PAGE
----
Eco-Gifts Give All Year Long, UF Professor Says

Published: December 21st, 1998

Category: Environment, Research

GAINESVILLE—Advice guru Abigail Van Buren liked Marie Hammer’s holiday counsel so much, she passed it on to her readers in a recent Dear Abby column.

The advice: Give less this holiday.

Less trash, that is. Hammer, a solid waste specialist at the University of Florida, says the week between Christmas and New Year’s is the biggest trash collection week of the year.

Where does it all come from? Guilty gift-givers know: It’s wrapping paper, boxes, bows and ribbons. The packaging that looks festive under a tree looks like an environmental sin by the time it gets to the landfill.

So Hammer has a few suggestions to cut down on the trashing of Christmas, Hanukkah and Kwanzaa.

Gifts of time, baked goods, handmade items and other gifts that do not add to the trash stream top Hammer’s holiday list. Hammer calls them “eco-gifts,” so named because they create little or no waste and save energy.

“We already have enough ‘stuff.’ We fill garages, attics and rented storage units with it,” said Hammer, a professor at UF’s Institute of Food and Agricultural Sciences. “We already have more than we need.”

Hammer’s recommendations include low-flow showerheads, rechargeable flashlights, fire extinguishers, tickets to a play and books. Good ideas for grandchildren whose rooms already look like a toy store include stocks, savings bonds, music, dance or other lessons, or the promise of a new experience, such as a boat or train ride.

Then there are gifts that don’t add to the waste stream at all, such as gift certificates for making household repairs, tuning up a car, paying a winter utility bill, cleaning hard-to-reach places, mulching or raking a yard. Be sure to establish a time period for following through, Hammer suggests.

“These gifts are preferred by many senior citizens over material possessions,” Hammer said. “How many times have you heard someone say, ‘I don’t want anything for Christmas.’ This means they have just about everything they want. For them, a gift certificate or gift of time would be more welcome than an actual possession.

“When you want people to know you care about them, your actions speak louder than words,” Hammer said.

And when it comes to wrapping, Hammer also has advice: Quit putting all that trash under your tree.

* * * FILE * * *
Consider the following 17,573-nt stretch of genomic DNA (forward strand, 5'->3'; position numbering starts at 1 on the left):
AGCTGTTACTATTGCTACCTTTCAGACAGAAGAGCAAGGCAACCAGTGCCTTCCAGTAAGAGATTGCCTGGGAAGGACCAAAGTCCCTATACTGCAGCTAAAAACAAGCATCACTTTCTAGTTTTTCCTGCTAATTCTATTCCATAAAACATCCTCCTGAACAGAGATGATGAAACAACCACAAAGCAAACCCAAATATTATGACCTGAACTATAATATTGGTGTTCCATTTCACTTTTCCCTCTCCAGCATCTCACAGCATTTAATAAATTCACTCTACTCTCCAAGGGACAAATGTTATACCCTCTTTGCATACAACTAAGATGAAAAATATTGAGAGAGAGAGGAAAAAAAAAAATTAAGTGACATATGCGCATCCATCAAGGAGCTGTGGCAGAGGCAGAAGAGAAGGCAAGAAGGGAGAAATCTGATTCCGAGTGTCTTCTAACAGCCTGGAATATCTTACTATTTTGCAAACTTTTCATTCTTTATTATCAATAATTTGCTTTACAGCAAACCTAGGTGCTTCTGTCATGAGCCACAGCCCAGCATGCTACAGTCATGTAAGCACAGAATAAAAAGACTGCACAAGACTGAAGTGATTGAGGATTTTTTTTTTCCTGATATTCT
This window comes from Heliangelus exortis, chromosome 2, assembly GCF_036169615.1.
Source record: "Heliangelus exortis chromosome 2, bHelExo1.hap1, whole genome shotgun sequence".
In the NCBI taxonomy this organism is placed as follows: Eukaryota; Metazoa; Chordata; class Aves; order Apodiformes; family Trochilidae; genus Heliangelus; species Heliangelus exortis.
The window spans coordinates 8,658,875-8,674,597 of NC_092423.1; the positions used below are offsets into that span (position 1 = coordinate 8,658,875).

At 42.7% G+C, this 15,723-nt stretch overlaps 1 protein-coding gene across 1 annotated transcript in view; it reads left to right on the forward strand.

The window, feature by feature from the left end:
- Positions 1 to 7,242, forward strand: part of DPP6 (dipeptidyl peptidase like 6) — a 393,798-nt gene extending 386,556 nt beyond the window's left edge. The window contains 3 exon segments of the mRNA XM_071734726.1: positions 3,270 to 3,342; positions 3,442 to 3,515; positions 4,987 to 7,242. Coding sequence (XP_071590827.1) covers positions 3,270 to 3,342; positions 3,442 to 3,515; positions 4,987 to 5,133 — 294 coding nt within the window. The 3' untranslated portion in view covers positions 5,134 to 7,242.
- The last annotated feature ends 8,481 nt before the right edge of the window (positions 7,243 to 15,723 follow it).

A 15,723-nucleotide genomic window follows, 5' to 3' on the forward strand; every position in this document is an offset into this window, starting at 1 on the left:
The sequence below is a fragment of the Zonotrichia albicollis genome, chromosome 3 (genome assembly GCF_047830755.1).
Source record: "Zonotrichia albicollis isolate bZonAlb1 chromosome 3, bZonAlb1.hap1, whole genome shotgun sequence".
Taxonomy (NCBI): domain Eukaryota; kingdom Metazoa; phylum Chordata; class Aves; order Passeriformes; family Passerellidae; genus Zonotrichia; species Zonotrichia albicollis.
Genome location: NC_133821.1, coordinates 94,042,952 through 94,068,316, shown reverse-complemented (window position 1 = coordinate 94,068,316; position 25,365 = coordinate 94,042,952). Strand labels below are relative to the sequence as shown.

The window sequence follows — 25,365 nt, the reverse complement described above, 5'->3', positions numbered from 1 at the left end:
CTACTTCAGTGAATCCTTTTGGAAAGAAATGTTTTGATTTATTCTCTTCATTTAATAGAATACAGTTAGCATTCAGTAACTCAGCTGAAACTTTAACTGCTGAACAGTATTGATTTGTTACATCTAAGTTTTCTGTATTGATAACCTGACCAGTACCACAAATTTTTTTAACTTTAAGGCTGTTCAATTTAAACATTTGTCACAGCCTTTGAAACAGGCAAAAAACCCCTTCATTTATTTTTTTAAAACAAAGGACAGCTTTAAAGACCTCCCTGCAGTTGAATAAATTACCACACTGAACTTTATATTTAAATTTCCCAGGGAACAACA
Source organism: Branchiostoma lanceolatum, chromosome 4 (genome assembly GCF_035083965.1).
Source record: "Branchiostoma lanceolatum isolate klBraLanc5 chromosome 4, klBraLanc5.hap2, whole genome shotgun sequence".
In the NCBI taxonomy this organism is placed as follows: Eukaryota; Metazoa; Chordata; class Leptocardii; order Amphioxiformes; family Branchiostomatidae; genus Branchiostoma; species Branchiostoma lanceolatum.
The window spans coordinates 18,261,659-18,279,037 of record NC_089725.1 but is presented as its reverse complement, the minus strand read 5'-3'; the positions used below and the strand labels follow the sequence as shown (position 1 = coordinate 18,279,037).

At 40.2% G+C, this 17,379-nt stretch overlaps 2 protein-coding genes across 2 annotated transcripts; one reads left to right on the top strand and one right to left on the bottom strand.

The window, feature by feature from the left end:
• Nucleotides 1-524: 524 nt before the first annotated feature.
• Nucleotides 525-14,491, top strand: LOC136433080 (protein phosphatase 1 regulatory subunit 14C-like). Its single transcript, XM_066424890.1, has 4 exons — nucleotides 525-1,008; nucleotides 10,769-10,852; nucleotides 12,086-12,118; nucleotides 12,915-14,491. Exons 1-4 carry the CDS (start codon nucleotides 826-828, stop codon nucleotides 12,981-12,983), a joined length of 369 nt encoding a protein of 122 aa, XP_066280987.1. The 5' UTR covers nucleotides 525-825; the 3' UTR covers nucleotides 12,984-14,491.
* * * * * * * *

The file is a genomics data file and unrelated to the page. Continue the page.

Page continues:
For the creative souls who can’t resist festive wraps, Hammer suggests wrapping gifts in dishcloths printed with holiday themes or brown paper stamped with a sponge or potato print. And the packaging itself can be part of the gift. For example, an amaryllis bulb planted in an unusual pot. Turn wrapping into a game and challenge family members to wrap all gifts without using gift wrap.

Reusing packaging helps, too. The Use Less Stuff Report, published by Partners for Environmental Progress, says if every family reused just 2 feet of holiday ribbon, the 38,000 miles of ribbon saved could tie a bow around the entire planet.

For gifts that need to be packaged for mailing, Hammer suggests cushioning with wrapped hard candy, peanuts in the shell or shredded paper instead of plastic packing peanuts.

“Even if we just saved a half pound of paper per person, when we’re talking about 14 million people in Florida, that’s saving a lot of waste,” Hammer said. “Let’s face it, when you buy wrapping paper, ribbons and bows, you’re buying trash.”

Floridians already generate 9.1 pounds of waste per person per day, double the national figure, Hammer said. So buying a lot of packaging at Christmas and then putting it on the curb just doesn’t make sense.

Hammer also encourages family to rethink traditions that no longer work and start new traditions that are less wasteful. Instead of a cut tree, use an artificial tree or plant a real tree in the yard that can be decorated year after year. Donate money to a charity in lieu of gift exchange or plant a tree in a person’s honor. Have an open house celebration instead of a huge meal. Choose one or two traditions from other cultures to celebrate.

“Don’t be afraid to break with tradition. Just because you’ve always done it a certain way doesn’t mean you can’t change,” Hammer said. “Today’s families are much different from those in the 1930s, ’40s and ’50s. A characteristic of healthy families is to create traditions that are meaningful for them.”

The tradition of sending holiday greeting cards has been altered by e-mail, Hammer notes. But the Use Less Stuff Report says the 2.65 billion holiday cards sold each year in the United States could fill a football field 10 stories high. If every family sent one card less, it would save 50,000 cubic yards of paper.

The less-is-more approach may require a sea change for baby boomers. But for older people, it’s the way they remember Christmas.

“In the early tradition of Christmas, there were a lot more handmade gifts,” Hammer said. “People didn’t have the resources to purchase many gifts.

“So going back to the basics, back to the gifts from the heart, giving gifts we generate with our hands and our hearts, these gifts naturally do not generate a lot of waste. And they help us avoid overspending during the holidays.”

Hammer says most families can think of ways to cut down on waste in the home, and the holiday is a good time to start. And if you’re in the market for a New Year’s resolution, mending wasteful ways is a great place to start, she notes.

“Christmas is a wonderful time to share with the family. But the legacy we leave our children should not be one of landfills overflowing with Christmas garbage,” Hammer said. “A little effort by everyone adds up to a much cleaner environment.

“Think of it as a Christmas gift to the future.”

Credits

Writer
Cindy Spence
Source
Marie Hammer

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